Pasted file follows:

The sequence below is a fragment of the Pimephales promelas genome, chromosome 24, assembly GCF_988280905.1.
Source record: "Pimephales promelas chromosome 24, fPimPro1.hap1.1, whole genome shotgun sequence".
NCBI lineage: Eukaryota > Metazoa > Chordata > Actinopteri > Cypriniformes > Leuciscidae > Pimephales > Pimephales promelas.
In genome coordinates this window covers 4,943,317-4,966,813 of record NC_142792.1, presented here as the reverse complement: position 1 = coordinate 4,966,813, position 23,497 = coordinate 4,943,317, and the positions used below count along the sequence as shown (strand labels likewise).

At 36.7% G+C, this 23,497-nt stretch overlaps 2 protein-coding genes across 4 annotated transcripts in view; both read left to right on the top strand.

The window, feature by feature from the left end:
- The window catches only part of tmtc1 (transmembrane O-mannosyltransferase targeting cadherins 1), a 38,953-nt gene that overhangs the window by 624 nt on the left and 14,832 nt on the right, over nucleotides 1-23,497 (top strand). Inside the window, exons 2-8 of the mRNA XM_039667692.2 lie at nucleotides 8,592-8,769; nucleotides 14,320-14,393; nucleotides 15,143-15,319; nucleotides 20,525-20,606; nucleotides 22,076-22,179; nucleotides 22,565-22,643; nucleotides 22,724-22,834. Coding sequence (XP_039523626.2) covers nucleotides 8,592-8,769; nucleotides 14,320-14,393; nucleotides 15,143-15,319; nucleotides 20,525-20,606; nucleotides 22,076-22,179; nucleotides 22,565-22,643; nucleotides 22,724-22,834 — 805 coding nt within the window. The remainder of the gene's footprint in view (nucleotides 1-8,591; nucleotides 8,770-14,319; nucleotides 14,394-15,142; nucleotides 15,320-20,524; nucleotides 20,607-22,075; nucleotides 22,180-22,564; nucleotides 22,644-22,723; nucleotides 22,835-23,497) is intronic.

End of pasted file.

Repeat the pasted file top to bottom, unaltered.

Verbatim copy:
The sequence below is a fragment of the Pimephales promelas genome, chromosome 24, assembly GCF_988280905.1.
Source record: "Pimephales promelas chromosome 24, fPimPro1.hap1.1, whole genome shotgun sequence".
NCBI lineage: Eukaryota > Metazoa > Chordata > Actinopteri > Cypriniformes > Leuciscidae > Pimephales > Pimephales promelas.
In genome coordinates this window covers 4,943,317-4,966,813 of record NC_142792.1, presented here as the reverse complement: position 1 = coordinate 4,966,813, position 23,497 = coordinate 4,943,317, and the positions used below count along the sequence as shown (strand labels likewise).

At 36.7% G+C, this 23,497-nt stretch overlaps 2 protein-coding genes across 4 annotated transcripts in view; both read left to right on the top strand.

The window, feature by feature from the left end:
- The window catches only part of tmtc1 (transmembrane O-mannosyltransferase targeting cadherins 1), a 38,953-nt gene that overhangs the window by 624 nt on the left and 14,832 nt on the right, over nucleotides 1-23,497 (top strand). Inside the window, exons 2-8 of the mRNA XM_039667692.2 lie at nucleotides 8,592-8,769; nucleotides 14,320-14,393; nucleotides 15,143-15,319; nucleotides 20,525-20,606; nucleotides 22,076-22,179; nucleotides 22,565-22,643; nucleotides 22,724-22,834. Coding sequence (XP_039523626.2) covers nucleotides 8,592-8,769; nucleotides 14,320-14,393; nucleotides 15,143-15,319; nucleotides 20,525-20,606; nucleotides 22,076-22,179; nucleotides 22,565-22,643; nucleotides 22,724-22,834 — 805 coding nt within the window. The remainder of the gene's footprint in view (nucleotides 1-8,591; nucleotides 8,770-14,319; nucleotides 14,394-15,142; nucleotides 15,320-20,524; nucleotides 20,607-22,075; nucleotides 22,180-22,564; nucleotides 22,644-22,723; nucleotides 22,835-23,497) is intronic.